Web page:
The simple answer is likely yes — if for no other reason than how it can help you keep better records.
But there are numerous reasons a small business credit card will work for you. Increasingly throughout the U.S., small business credit cards are being used to keep businesses afloat, with more than 30 percent of business owners having used credit cards in the past 12 months to help finance their capital needs. Simply put, business credit cards help establish credit and can preserve cash flow in order to expand your business.
Some entrepreneurs see big value in small business credit cards, which often have sign-up bonuses and reward programs (think rewards points for everyday purchases and monthly Internet, business phone and cell phone bills) that are more generous than consumer credit cards. And it should go without saying that it’s never a good idea to use your personal credit card for business purposes. You may find it virtually impossible to separate your personal expenses from your business expenses, which could jeopardize your chance of securing a business loan, among other potential problems.
Here are a few more reasons to avoid this coming mistake:
Filing taxes. When you try to separate your business and personal records, you may not remember if they were for business or personal reasons. Small business credit cards, however, offer excellent tools to help with record keeping.
You could be putting your own credit at risk. Should your business fall on hard times, late payments or unpaid credit card bills will also hurt your personal credit.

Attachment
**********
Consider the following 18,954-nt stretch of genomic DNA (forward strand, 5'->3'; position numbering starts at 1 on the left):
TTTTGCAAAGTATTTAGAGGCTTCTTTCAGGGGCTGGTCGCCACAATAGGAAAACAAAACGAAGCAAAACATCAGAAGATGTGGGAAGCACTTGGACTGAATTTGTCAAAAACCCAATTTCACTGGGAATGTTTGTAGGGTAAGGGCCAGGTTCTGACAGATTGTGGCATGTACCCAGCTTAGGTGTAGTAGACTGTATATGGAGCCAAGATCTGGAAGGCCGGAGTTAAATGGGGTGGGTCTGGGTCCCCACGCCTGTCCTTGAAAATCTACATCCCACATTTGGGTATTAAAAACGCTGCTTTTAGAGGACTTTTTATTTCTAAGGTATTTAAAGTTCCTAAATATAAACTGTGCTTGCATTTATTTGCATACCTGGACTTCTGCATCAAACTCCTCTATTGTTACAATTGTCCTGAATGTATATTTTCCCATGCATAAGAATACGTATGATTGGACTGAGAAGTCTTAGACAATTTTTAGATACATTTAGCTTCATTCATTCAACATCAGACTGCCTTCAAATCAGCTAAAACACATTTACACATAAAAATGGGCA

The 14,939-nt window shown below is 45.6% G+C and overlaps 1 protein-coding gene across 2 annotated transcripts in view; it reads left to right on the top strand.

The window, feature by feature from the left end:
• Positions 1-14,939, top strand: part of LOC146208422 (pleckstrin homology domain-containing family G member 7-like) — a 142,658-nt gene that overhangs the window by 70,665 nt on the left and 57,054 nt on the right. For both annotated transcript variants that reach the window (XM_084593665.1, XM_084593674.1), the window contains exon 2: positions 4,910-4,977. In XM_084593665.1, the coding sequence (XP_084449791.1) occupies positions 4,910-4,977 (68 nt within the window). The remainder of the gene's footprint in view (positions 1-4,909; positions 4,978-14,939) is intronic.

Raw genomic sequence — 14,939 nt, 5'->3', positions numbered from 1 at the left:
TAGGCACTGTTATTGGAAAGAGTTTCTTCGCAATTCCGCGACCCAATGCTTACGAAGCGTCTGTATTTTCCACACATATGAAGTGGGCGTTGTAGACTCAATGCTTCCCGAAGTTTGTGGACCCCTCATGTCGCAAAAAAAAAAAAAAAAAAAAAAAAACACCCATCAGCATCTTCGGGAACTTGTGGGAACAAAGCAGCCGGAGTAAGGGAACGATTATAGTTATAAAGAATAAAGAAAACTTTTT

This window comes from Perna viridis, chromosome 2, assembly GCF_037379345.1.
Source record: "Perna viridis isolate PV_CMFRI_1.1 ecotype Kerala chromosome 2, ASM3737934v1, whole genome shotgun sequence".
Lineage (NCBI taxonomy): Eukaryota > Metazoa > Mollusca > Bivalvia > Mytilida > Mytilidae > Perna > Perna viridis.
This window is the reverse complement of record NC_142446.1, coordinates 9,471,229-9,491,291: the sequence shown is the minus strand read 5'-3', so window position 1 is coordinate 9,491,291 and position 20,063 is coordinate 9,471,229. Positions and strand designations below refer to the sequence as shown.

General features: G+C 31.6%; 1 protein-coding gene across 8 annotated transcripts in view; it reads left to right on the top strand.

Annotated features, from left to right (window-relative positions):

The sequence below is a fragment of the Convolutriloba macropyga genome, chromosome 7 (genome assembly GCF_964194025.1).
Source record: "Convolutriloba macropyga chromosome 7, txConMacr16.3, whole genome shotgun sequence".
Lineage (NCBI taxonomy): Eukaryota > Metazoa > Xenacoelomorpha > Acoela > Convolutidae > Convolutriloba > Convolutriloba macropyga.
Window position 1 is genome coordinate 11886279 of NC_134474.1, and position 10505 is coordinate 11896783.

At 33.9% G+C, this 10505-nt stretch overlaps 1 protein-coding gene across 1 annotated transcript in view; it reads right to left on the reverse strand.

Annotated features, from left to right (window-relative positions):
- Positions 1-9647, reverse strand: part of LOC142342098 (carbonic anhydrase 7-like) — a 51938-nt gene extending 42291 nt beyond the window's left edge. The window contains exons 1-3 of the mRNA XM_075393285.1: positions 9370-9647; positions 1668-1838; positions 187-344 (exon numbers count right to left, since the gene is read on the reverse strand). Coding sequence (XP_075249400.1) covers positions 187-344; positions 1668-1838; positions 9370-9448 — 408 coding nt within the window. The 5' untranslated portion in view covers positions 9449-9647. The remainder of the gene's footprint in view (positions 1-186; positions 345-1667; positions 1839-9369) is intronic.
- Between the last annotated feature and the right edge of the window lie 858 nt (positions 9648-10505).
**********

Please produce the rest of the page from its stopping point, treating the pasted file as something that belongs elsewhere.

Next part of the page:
Your business’ credit history. You are missing out on the opportunity to build your business’ credit history by associating its debt with your Social Security number rather than a Federal Employment Identification Number.
FINANCING YOUR BUSINESS
It’s important to remember that business credit cards should only be used to bridge short-term funding gaps and otherwise help manage expenditures. So if you’re just starting out in business and in need of capital, be very cautious of using credit cards as a main form of financing. If your business fails, for example, you will be saddled with debt for which you would be personally liable. That’s because business credit cards, much like consumer credit cards, require a personal guarantee.
Since business credit cards are short-term borrowing solutions, you might want to consider Accounts Receivable financing from a reputable financial institution or an operating line of credit loan to better manage your cash flow.
A good rule of thumb is that if you’re buying something that is going to be used or consumed within a matter of months, such as office supplies, advertising, or a business conference registration, you might want to buy it with your business credit card. If you see that you may not be able to repay such expenses within the card’s grace period (the period of time in which the expense charged to your card is not accruing interest), look at rates on term loans and operating lines of credit, as the APR on credit cards would be much higher. According to the personal finance website ValuePenguin, the APR on credit cards averaged about 15.37 percent in early 2016, compared with MidSouth Bank’s term loan or line of credit rate of between 5 percent and 13 percent.
OTHER ADVANTAGES OF A CORPORATE CREDIT CARD:
- Offers travel insurance and fraud protection
- Monitors and manages expenses of employees
- Reduces the need to keep petty cash on hand